When you walk through the doorway of Ben’s Best Delicatessan in Rego Park, you’re greeted by the likes of former President George W. Bush, former Secretary of State Hillary Clinton and even Pope John Paul II.
Well, pictures of them with the famed eatery’s owner, Jay Parker, at least.
While the wall across from the deli counter is an impressive collage of global figures, no image in the eatery looms larger — literally and figuratively — than the dining room painting of Parker’s late father, Benjamin, who founded the 96-40 Queens Blvd. establishment in 1945.
The elder Parker died in 1984, with the younger one taking over as owner of the iconic deli. And more than 30 years later, Jay Parker can still remember his father’s parting piece of advice
“When I bought the store from my father,” Parker said, “his parting words were, ‘Hey, try not to f--k this up.’”
Over the last three decades, Parker helped grow the deli from a neighborhood staple to a national treasure — Ben’s Best employees have catered fundraisers for federal lawmakers, while the establishment has been featured on the Food Network, Travel Channel and in Hollywood productions.
In a sitdown interview with the Chronicle and another outlet on Tuesday, Parker said the business was running along “fat, dumb and happy” until last August.
That was when the Department of Transportation laid down a bike lane on both the eastbound and westbound Queens Boulevard service roads between Eliot Avenue in Rego Park and Yellowstone Boulevard in Forest Hills.
To make room for the cycling paths, the city removed 198 parking spaces along the 1.3-mile stretch of service road, while also adding curbside delivery-only zones.
That move, Parker said, sent Ben’s Best’s bottom line into a tailspin — one that, despite his past success, he ended up being unable to recover from.
After 73 years in business, Ben’s Best, one of the most famous kosher delis in America, will close on June 30.
“We tried marketing, we tried promotions, we cut back on additional expenses,” he said. “Every month, it got worse and worse ... we couldn’t move the needle. We’re in hospice mode.”
Sales have plummeted 25 percent since last August, as Parker said customers have been scared away by both the lack of parking and the $95 tickets they get when they unknowingly park in a loading zone.
One diner even walked up to Parker during his interview with the reporters to both thank him for his service to the community and to say that he just got a parking ticket for being in a loading zone.
“It’s still a great pastrami sandwich, but how much pain and suffering are you willing to take to get it?” Parker asked. “If you can’t get here, you can’t eat here.”
The decision to close, the owner said, was not made lightly.
“In my heart of hearts, I thought I could solve it,” he said. “I do not want to go.”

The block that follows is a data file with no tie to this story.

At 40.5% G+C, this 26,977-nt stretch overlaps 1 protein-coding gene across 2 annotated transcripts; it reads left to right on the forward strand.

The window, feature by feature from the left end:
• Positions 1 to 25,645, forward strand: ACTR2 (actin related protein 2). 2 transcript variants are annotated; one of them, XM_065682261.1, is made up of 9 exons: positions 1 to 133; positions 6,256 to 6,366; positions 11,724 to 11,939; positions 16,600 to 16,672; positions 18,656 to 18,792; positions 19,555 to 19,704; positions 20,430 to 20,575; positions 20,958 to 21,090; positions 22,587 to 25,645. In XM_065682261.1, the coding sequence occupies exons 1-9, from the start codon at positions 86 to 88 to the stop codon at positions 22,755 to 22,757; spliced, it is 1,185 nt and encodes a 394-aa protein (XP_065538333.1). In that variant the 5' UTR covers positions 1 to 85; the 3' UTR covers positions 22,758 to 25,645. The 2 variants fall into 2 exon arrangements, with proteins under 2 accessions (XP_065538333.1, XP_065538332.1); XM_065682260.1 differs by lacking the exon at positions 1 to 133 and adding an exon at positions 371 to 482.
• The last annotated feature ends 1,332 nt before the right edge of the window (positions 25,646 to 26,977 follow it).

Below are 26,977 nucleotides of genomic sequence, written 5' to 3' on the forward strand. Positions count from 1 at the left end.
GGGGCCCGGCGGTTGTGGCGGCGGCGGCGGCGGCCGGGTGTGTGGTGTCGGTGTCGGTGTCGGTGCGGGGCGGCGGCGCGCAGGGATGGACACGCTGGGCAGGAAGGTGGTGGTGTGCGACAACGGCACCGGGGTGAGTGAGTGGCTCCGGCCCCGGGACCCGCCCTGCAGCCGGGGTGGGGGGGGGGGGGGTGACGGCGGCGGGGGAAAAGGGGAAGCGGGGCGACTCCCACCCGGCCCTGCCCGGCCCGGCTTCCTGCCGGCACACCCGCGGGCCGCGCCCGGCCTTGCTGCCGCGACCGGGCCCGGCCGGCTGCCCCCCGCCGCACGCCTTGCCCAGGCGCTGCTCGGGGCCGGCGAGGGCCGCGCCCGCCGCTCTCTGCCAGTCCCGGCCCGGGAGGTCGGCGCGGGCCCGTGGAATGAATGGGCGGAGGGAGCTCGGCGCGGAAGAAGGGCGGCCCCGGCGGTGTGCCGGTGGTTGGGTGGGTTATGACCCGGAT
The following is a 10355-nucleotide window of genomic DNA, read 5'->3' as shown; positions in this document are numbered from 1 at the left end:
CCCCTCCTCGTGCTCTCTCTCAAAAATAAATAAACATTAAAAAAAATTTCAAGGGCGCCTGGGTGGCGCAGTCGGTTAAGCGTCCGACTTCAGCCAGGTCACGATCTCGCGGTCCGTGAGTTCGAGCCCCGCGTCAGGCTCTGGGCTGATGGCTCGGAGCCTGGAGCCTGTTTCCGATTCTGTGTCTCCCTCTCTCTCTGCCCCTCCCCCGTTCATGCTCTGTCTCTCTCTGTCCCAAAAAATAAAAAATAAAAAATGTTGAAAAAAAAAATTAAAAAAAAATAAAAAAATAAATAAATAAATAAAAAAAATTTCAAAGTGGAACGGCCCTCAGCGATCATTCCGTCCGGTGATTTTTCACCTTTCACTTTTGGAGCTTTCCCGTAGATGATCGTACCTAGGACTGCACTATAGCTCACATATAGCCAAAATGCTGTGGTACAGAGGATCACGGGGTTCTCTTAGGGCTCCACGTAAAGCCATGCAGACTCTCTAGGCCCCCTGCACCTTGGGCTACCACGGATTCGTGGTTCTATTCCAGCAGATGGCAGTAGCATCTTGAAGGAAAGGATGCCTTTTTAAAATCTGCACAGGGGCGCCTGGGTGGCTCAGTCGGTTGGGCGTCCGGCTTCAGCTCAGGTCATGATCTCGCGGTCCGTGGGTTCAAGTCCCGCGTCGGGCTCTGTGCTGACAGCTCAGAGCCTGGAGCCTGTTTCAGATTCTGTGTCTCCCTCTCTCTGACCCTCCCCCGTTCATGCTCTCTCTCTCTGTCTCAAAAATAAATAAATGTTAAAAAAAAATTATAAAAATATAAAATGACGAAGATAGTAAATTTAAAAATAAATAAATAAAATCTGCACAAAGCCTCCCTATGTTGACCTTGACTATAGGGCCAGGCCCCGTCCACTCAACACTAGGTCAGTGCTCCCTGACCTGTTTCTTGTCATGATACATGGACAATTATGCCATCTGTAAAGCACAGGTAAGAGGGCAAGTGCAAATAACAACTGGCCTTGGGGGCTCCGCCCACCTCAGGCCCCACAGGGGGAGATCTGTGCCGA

In order to stay open, Parker took a number of initiatives, including meeting with social media influencers in the hopes of attracting more customers and participating in a marketing event with Yelp, the popular restaurant reviewing website.
But what he declined to do was fire any of his longtime employees in order to save money.
“This is more of a family than anything else. I’ve worked with Richy [Meseika] for like 35 years. He’s my work wife,” Parker said. “I couldn’t fire anyone. We all go out together, anyone who helped me build this business.”
The owner added that he’s been in touch with other eateries across the area in order to find his employees new jobs.
But Meseika said that after making good money at Ben’s Best for more than 30 years, not only does he not want a new job, he doesn’t think he can afford to still live in Suffolk County even if he got one.
“I’m not going to get a new job just so I can pay my taxes,” he said. “I’m probably going to sell and move down south where it’s cheaper to live. I was looking to retire in a year and a half but now I have to fast forward.”
Some of the customers who walked in shared stories with either Parker or the employees of the first time they went to the deli
One of them, a Montana native named James, said he first heard of Ben’s Best when he was on a trip in Denver.
James, who asked that his last name not be published, said it wasn’t until he moved to New Jersey a few years ago that he was able to visit the deli — which was everything he expected and more.
“My first sandwich was phenomenal. I thought it was way better than Katz’s,” James said, referencing the famous Manhattan deli. “I was a professional chef for 14 years and I just thought the way they cut the meat and the flavor was way better than anything I had had before.”
In a Tuesday statement, Councilwoman Karen Koslowitz (D-Forest Hills) said she was “dismayed and saddened” about the neighborhood institution’s closing.
An initial supporter of the bike lanes’ installation, the lawmaker said she is in the middle of planning a rally against them — an action she has rarely taken in her time in office.
“I am not opposed to the concept of bike lanes. But I am opposed to the imposition of bike lanes without regard to its impact on a neighborhood,” she said. “I will be holding a rally in the near future to demonstrate the depth of the community opposition to these bike lanes and their negative impact.”
Asked what he plans to do in retirement, Parker said he has other interests he would like to pursue — with more mountain climbing across the world being one.
But before he attempts to tackle Mount Everest, which he said he hopes to try, he has to get through June 30 — an “emotional day” that will end with him taking the image of his father off the wall.
“I walk in every morning, I look at the picture of my father and say the same thing: ‘Why not real estate?’” Parker joked. “I could have done real estate.”